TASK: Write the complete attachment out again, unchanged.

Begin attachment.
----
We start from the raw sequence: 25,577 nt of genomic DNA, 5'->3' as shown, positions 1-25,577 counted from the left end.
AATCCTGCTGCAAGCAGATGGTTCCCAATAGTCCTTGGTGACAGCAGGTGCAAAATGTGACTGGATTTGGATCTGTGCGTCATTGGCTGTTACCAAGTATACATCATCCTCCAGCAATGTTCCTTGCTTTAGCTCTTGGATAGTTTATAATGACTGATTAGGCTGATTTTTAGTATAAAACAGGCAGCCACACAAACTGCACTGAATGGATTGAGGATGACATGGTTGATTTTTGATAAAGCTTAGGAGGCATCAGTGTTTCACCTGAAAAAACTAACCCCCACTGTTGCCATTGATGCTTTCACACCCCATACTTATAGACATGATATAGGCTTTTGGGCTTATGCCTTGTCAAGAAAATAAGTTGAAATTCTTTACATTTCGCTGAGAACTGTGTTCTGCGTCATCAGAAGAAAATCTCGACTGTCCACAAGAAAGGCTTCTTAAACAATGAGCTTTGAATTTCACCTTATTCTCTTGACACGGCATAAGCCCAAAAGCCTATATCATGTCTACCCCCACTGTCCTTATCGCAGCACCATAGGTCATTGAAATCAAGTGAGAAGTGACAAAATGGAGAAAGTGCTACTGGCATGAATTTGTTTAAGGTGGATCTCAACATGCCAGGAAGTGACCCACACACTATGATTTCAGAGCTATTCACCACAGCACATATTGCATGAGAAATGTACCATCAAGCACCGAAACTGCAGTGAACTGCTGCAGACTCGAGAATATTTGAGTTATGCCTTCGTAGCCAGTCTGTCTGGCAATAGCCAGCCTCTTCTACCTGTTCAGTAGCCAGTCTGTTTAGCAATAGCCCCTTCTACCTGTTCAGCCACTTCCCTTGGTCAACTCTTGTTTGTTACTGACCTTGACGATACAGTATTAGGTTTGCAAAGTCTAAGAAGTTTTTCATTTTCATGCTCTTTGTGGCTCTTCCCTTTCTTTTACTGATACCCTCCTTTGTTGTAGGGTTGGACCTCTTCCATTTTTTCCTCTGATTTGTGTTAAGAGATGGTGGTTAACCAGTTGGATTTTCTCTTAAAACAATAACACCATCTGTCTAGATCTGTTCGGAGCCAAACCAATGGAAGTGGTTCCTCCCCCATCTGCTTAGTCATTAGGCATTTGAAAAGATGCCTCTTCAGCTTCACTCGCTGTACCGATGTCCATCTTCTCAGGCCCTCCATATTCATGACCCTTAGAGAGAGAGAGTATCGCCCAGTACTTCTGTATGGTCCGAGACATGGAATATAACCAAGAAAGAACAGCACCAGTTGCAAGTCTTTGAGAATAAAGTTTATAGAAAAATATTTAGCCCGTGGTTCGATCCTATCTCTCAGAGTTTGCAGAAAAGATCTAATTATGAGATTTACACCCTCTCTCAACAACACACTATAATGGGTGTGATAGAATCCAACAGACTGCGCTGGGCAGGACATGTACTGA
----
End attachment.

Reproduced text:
We start from the raw sequence: 25,577 nt of genomic DNA, 5'->3' as shown, positions 1-25,577 counted from the left end.
AATCCTGCTGCAAGCAGATGGTTCCCAATAGTCCTTGGTGACAGCAGGTGCAAAATGTGACTGGATTTGGATCTGTGCGTCATTGGCTGTTACCAAGTATACATCATCCTCCAGCAATGTTCCTTGCTTTAGCTCTTGGATAGTTTATAATGACTGATTAGGCTGATTTTTAGTATAAAACAGGCAGCCACACAAACTGCACTGAATGGATTGAGGATGACATGGTTGATTTTTGATAAAGCTTAGGAGGCATCAGTGTTTCACCTGAAAAAACTAACCCCCACTGTTGCCATTGATGCTTTCACACCCCATACTTATAGACATGATATAGGCTTTTGGGCTTATGCCTTGTCAAGAAAATAAGTTGAAATTCTTTACATTTCGCTGAGAACTGTGTTCTGCGTCATCAGAAGAAAATCTCGACTGTCCACAAGAAAGGCTTCTTAAACAATGAGCTTTGAATTTCACCTTATTCTCTTGACACGGCATAAGCCCAAAAGCCTATATCATGTCTACCCCCACTGTCCTTATCGCAGCACCATAGGTCATTGAAATCAAGTGAGAAGTGACAAAATGGAGAAAGTGCTACTGGCATGAATTTGTTTAAGGTGGATCTCAACATGCCAGGAAGTGACCCACACACTATGATTTCAGAGCTATTCACCACAGCACATATTGCATGAGAAATGTACCATCAAGCACCGAAACTGCAGTGAACTGCTGCAGACTCGAGAATATTTGAGTTATGCCTTCGTAGCCAGTCTGTCTGGCAATAGCCAGCCTCTTCTACCTGTTCAGTAGCCAGTCTGTTTAGCAATAGCCCCTTCTACCTGTTCAGCCACTTCCCTTGGTCAACTCTTGTTTGTTACTGACCTTGACGATACAGTATTAGGTTTGCAAAGTCTAAGAAGTTTTTCATTTTCATGCTCTTTGTGGCTCTTCCCTTTCTTTTACTGATACCCTCCTTTGTTGTAGGGTTGGACCTCTTCCATTTTTTCCTCTGATTTGTGTTAAGAGATGGTGGTTAACCAGTTGGATTTTCTCTTAAAACAATAACACCATCTGTCTAGATCTGTTCGGAGCCAAACCAATGGAAGTGGTTCCTCCCCCATCTGCTTAGTCATTAGGCATTTGAAAAGATGCCTCTTCAGCTTCACTCGCTGTACCGATGTCCATCTTCTCAGGCCCTCCATATTCATGACCCTTAGAGAGAGAGAGTATCGCCCAGTACTTCTGTATGGTCCGAGACATGGAATATAACCAAGAAAGAACAGCACCAGTTGCAAGTCTTTGAGAATAAAGTTTATAGAAAAATATTTAGCCCGTGGTTCGATCCTATCTCTCAGAGTTTGCAGAAAAGATCTAATTATGAGATTTACACCCTCTCTCAACAACACACTATAATGGGTGTGATAGAATCCAACAGACTGCGCTGGGCAGGACATGTACTGA